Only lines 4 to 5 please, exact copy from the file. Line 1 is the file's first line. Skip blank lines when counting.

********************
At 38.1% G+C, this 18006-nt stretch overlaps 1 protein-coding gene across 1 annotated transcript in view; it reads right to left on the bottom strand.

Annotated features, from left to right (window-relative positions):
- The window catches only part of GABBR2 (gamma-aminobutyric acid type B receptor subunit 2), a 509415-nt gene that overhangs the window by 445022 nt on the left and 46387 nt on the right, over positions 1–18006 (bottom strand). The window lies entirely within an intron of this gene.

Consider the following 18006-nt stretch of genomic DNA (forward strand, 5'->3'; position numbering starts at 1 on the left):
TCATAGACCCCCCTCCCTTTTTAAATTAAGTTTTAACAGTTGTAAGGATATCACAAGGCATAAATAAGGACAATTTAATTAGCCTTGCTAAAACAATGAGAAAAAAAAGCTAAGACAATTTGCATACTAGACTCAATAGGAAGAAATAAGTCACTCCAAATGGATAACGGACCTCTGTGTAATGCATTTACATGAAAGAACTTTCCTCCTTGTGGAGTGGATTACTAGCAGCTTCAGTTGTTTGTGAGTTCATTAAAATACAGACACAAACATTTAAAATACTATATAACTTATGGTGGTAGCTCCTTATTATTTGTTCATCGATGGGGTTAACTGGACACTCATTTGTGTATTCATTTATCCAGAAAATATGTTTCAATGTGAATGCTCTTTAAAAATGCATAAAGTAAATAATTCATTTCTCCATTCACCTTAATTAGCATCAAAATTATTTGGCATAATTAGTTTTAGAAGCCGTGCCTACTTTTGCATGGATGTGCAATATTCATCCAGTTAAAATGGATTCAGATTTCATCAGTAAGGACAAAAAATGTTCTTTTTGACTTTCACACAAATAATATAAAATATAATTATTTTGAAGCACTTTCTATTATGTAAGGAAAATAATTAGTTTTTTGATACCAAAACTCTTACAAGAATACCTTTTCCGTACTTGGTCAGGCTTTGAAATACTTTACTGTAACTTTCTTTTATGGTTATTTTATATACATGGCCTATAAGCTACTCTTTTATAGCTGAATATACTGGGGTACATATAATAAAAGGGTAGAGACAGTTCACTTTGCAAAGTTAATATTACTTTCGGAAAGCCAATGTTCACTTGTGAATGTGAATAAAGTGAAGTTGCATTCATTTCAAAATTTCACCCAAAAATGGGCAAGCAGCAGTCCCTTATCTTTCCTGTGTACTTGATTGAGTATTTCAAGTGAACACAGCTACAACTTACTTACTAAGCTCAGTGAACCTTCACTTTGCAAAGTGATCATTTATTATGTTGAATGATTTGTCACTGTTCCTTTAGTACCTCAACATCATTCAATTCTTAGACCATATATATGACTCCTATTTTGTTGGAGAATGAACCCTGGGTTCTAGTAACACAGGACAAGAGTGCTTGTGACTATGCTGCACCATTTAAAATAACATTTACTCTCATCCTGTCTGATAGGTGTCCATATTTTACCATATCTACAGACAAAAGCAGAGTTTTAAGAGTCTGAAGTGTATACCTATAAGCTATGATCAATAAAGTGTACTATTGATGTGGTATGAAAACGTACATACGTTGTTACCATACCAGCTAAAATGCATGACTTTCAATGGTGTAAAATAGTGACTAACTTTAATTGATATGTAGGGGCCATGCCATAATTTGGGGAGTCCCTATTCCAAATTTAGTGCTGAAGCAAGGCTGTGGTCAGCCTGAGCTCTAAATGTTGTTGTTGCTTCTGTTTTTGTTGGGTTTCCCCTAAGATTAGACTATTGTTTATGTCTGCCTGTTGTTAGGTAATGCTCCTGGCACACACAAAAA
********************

Consider the following 18006-nt stretch of genomic DNA (forward strand, 5'->3'; position numbering starts at 1 on the left):
TCATAGACCCCCCTCCCTTTTTAAATTAAGTTTTAACAGTTGTAAGGATATCACAAGGCATAAATAAGGACAATTTAATTAGCCTTGCTAAAACAATGAGAAAAAAAAGCTAAGACAATTTGCATACTAGACTCAATAGGAAGAAATAAGTCACTCCAAATGGATAACGGACCTCTGTGTAATGCATTTACATGAAAGAACTTTCCTCCTTGTGGAGTGGATTACTAGCAGCTTCAGTTGTTTGTGAGTTCATTAAAATACAGACACAAACATTTAAAATACTATATAACTTATGGTGGTAGCTCCTTATTATTTGTTCATCGATGGGGTTAACTGGACACTCATTTGTGTATTCATTTATCCAGAAAATATGTTTCAATGTGAATGCTCTTTAAAAATGCATAAAGTAAATAATTCATTTCTCCATTCACCTTAATTAGCATCAAAATTATTTGGCATAATTAGTTTTAGAAGCCGTGCCTACTTTTGCATGGATGTGCAATATTCATCCAGTTAAAATGGATTCAGATTTCATCAGTAAGGACAAAAAATGTTCTTTTTGACTTTCACACAAATAATATAAAATATAATTATTTTGAAGCACTTTCTATTATGTAAGGAAAATAATTAGTTTTTTGATACCAAAACTCTTACAAGAATACCTTTTCCGTACTTGGTCAGGCTTTGAAATACTTTACTGTAACTTTCTTTTATGGTTATTTTATATACATGGCCTATAAGCTACTCTTTTATAGCTGAATATACTGGGGTACATATAATAAAAGGGTAGAGACAGTTCACTTTGCAAAGTTAATATTACTTTCGGAAAGCCAATGTTCACTTGTGAATGTGAATAAAGTGAAGTTGCATTCATTTCAAAATTTCACCCAAAAATGGGCAAGCAGCAGTCCCTTATCTTTCCTGTGTACTTGATTGAGTATTTCAAGTGAACACAGCTACAACTTACTTACTAAGCTCAGTGAACCTTCACTTTGCAAAGTGATCATTTATTATGTTGAATGATTTGTCACTGTTCCTTTAGTACCTCAACATCATTCAATTCTTAGACCATATATATGACTCCTATTTTGTTGGAGAATGAACCCTGGGTTCTAGTAACACAGGACAAGAGTGCTTGTGACTATGCTGCACCATTTAAAATAACATTTACTCTCATCCTGTCTGATAGGTGTCCATATTTTACCATATCTACAGACAAAAGCAGAGTTTTAAGAGTCTGAAGTGTATACCTATAAGCTATGATCAATAAAGTGTACTATTGATGTGGTATGAAAACGTACATACGTTGTTACCATACCAGCTAAAATGCATGACTTTCAATGGTGTAAAATAGTGACTAACTTTAATTGATATGTAGGGGCCATGCCATAATTTGGGGAGTCCCTATTCCAAATTTAGTGCTGAAGCAAGGCTGTGGTCAGCCTGAGCTCTAAATGTTGTTGTTGCTTCTGTTTTTGTTGGGTTTCCCCTAAGATTAGACTATTGTTTATGTCTGCCTGTTGTTAGGTAATGCTCCTGGCACACACAAAAA